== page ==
The best plan might be just one or two small beers and then move on to drinks such as non-caffeinated tea or something warm and milky as a way to further relax you towards bedtime.
Building a campfire and listening to the cracking sounds of the flames can be very relaxing. Make sure you follow the rules of the campsite when making a fire, or else take a portable firepit and be very careful about where you light the fire.
Other great ways to relax while camping include reading, listening to quiet music, gazing at the stars or even meditating. When you are surrounded by nature it can be much easier to switch off and feel less stress so take advantage of this in the evening as you prepare for a restful night’s sleep.
4. Go back a few decades
If you are older than 50 you will recall a time when evenings where not filled with non-stop TV choices from dozens of channels. Nor were there high-tech games consoles, social media platforms and all the other distractions of life in the 21st century.
Back when we were kids, the TV was switched off before midnight and we read a lot more. We also whiled away evenings with card and board games and spent more time together chatting rather than engaging with social media.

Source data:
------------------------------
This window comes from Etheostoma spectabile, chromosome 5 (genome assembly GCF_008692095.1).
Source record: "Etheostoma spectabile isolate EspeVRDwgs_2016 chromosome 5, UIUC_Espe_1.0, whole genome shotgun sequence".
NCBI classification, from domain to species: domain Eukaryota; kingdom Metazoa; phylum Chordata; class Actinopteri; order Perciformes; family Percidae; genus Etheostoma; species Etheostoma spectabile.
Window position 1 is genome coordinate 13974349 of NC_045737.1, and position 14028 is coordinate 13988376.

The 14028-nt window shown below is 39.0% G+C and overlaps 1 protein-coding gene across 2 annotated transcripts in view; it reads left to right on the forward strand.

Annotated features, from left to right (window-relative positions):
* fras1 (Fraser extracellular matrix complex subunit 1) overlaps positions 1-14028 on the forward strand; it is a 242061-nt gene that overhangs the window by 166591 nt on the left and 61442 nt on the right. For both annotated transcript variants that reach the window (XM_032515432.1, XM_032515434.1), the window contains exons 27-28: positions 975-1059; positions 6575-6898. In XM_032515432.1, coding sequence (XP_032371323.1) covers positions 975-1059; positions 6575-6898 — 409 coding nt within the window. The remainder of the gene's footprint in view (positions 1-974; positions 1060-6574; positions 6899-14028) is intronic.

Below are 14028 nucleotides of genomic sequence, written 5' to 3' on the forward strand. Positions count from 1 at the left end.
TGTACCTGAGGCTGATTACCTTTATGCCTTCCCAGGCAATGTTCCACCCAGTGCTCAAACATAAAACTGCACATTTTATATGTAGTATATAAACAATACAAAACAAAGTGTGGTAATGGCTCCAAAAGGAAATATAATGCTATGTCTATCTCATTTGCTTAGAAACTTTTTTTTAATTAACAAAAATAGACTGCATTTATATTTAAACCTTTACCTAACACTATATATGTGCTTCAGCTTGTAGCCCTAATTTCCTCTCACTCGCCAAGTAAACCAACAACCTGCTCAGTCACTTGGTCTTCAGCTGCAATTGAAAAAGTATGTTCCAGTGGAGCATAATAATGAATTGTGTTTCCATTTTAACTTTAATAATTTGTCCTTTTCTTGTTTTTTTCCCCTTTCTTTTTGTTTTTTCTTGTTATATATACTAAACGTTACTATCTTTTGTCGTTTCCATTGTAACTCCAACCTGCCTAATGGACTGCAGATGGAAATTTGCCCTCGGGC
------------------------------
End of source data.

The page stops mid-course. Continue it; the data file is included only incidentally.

You could employ some “old fashioned” techniques for having a calmer evening before bedtime, such as reading, enjoying a low-key card game or simply chatting while sat around the campfire.
We’ll bet you feel far more rested when going to bed than after an evening of non-stop digital entertainment!
5. Go to bed earlier
It is probably obvious to state that going to bed earlier will allow you to wake earlier when camping while still feeling refreshed. Fortunately, spending time outdoors and being active normally makes you more tired in the evenings, so it’s likely you will be in bed hours earlier the you would at home.
Added to this there will be far fewer distractions for staying up late, such as watching TV or playing online games.
In any case, once you have set up camp, cooked a meal and sat back to enjoy the evening in a lovely natural place, you might find it’s only just 8:30pm. What else is there to do than relax and the turn in for an early night?
Following all these steps over a few nights of camping are likely to give you the opportunity to wake up earlier while camping. And an early morning rise will mean you can enjoy more of the daylight for taking part in your favourite outdoor activities.
This article is part of Advnture's Sleep Week 2022 (running from Monday 22 August to Sunday 28 August), our in-depth look at how to choose the best gear for sleeping outdoors and get a better night's rest in the backcountry.
All the latest inspiration, tips and guides to help you plan your next Advnture!
Fiona Russell is a widely published adventure journalist and blogger, better known as Fiona Outdoors. She is based in Scotland and is an all-round outdoors enthusiast with favorite activities including trail running, mountain walking, mountain biking, road cycling, triathlon and skiing (both downhill and backcountry). Aside from her own adventures, Fiona's biggest aim is to inspire others to enjoy getting outside and exploring, especially through her writing. She is also rarely seen without a running skort! Find out more at Fiona Outdoors.